This speaks to why we should be wary in studying the history of sexuality about entirely relying on what public discourse says about sexuality in order to determine how all people at the time considered their sexual behaviors and the sexual behaviors of others. Furthermore, we need to be nuanced in the way we describe what terms for sexuality did or did not exist in any particular historical context. It’s not simply a matter of 'oh well a word for that just didn’t exist because nobody thought it was possible!’. Yeah…no! Often time there is so much more to it than that. There are reasons why certain terms, words, and concepts aren’t spelled out in discourse, particularly in religious discourse or in law . We need to pay mind to who formed the discourse and to what purposes they did so.

Take the religious and lawful discourse Judith C. Brown looks at here, for example. We see a refusal to name/write about women who slept with other women, but not because these particular people found the idea impossible or too confusing to articulate. Instead we see strategic silences employed in discourse about women’s sexuality as a calculated effort to control them

Catholic scholar John Gerson did not say sexuality between women could not be named. He said that it should not be named. Why? Protestant jurist Germain Colladon’s advice to Genevan authorities answers that question. Colladeen advised that authorities should not read out loud the customary description of sexual crimes committed between women (despite this being the case for sexual crimes between men) out of fear that this might inspire susceptible women.

These examples Brown examines show not a lack of understanding by people of the time concerning same-sex sexuality but in fact clear and fearful knowledge. These men understood that sexuality between women could very well happen, and felt that if they were careful they could curtail that inevitability.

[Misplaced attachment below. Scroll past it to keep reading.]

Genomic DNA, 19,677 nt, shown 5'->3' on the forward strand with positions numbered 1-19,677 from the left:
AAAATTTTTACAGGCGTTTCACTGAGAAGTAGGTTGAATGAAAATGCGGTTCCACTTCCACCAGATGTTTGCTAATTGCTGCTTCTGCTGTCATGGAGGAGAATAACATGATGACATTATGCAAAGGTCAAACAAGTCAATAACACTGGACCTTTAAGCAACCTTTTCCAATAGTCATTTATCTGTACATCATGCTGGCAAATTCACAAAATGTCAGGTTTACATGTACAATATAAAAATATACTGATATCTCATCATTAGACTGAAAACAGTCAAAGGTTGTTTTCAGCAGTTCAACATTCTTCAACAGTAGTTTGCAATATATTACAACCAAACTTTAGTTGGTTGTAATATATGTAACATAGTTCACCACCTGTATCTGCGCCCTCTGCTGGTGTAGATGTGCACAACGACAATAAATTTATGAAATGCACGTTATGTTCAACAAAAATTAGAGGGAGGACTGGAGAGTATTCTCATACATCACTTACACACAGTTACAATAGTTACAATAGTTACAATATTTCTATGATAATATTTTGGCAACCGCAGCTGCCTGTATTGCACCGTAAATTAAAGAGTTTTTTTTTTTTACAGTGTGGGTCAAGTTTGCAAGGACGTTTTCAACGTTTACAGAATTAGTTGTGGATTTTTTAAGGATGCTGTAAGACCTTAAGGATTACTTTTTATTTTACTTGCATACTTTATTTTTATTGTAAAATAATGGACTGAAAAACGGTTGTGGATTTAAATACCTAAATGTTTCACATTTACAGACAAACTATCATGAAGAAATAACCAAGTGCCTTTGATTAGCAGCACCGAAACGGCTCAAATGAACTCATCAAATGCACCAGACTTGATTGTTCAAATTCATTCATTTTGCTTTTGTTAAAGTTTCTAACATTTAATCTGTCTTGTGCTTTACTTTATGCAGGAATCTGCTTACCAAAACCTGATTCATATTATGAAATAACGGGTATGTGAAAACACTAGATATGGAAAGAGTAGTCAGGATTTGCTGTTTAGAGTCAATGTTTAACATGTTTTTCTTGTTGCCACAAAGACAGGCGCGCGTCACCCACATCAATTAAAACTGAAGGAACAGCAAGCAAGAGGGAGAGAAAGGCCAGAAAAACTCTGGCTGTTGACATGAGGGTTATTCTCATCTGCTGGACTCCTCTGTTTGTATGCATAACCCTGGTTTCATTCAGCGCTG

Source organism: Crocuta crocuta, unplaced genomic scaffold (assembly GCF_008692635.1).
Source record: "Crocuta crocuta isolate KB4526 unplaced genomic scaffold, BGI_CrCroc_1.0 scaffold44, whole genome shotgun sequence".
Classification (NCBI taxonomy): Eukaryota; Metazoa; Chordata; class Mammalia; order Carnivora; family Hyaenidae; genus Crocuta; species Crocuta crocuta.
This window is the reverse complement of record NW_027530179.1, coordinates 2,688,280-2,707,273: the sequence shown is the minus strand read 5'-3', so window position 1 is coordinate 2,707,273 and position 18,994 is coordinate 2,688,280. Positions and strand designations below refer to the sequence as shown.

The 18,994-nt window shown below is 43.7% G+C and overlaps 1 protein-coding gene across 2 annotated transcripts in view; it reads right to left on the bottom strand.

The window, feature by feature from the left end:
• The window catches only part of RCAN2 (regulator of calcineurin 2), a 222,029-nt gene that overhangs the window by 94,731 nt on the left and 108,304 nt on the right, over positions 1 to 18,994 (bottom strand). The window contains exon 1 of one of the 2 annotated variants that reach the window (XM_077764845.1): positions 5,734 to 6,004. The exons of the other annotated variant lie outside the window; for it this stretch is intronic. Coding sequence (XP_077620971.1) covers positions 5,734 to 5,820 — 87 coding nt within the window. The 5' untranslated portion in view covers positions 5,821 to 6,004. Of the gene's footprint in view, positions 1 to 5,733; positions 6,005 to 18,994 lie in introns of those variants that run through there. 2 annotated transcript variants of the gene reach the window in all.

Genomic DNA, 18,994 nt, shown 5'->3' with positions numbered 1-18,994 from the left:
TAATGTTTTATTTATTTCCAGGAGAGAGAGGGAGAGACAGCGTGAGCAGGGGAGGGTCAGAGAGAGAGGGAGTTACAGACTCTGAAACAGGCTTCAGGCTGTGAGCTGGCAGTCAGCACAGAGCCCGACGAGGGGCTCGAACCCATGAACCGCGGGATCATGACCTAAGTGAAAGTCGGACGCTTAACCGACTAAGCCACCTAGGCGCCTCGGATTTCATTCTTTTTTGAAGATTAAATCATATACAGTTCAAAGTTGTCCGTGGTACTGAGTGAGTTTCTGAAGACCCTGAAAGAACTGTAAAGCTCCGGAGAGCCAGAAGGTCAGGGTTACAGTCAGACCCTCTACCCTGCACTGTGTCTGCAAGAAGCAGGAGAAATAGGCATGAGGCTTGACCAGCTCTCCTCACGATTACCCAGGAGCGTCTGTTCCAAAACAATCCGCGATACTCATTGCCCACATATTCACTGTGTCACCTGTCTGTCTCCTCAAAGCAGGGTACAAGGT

This edition of The Odyssey was printed by Aldus Manutius in 1504.  As you can see, this text is in Greek and this edition features Manutius’ famous colophon at the beginning of the book.  

February marked the 500th anniversary of this great printer’s death, so we’ve been featuring a few of his works from our collection throughout the month.  If you’ve missed a few of them, we encourage you to check them out, or if you just want to brush up on your Aldus Manutius history, feel free to check out our blog!  

PA4018 A2 1504  

Homer.  Homērou Ilias = Homeri Ilias.  [Venice : Aldus, 1504]


Ring with icicle-shaped diamond, so called Matthias ring, late 16th century. Southern Germany. Museum of Applied Arts, Budapest

Engagement rings were frequently set with diamonds as a symbol of constancy, and there are a number of extant Renaissance rings with pointed pyramidal gems, but the extremely elongated form of this exquisitely finished stone makes it very rare. 


For those who appreciate a book with gauffered edges, here is our 1564 copy of Imitatio Christi. As seen in the images, the edges of this book are incredibly detailed, and the front and back covers also have some beautiful designs. This book is also surprisingly tiny - it only measures 13 cm tall! 

This book might look familiar to frequent followers to our page…it is the same book in our avatar in our header!

xBV4820 A1 1564

-Lindsay M.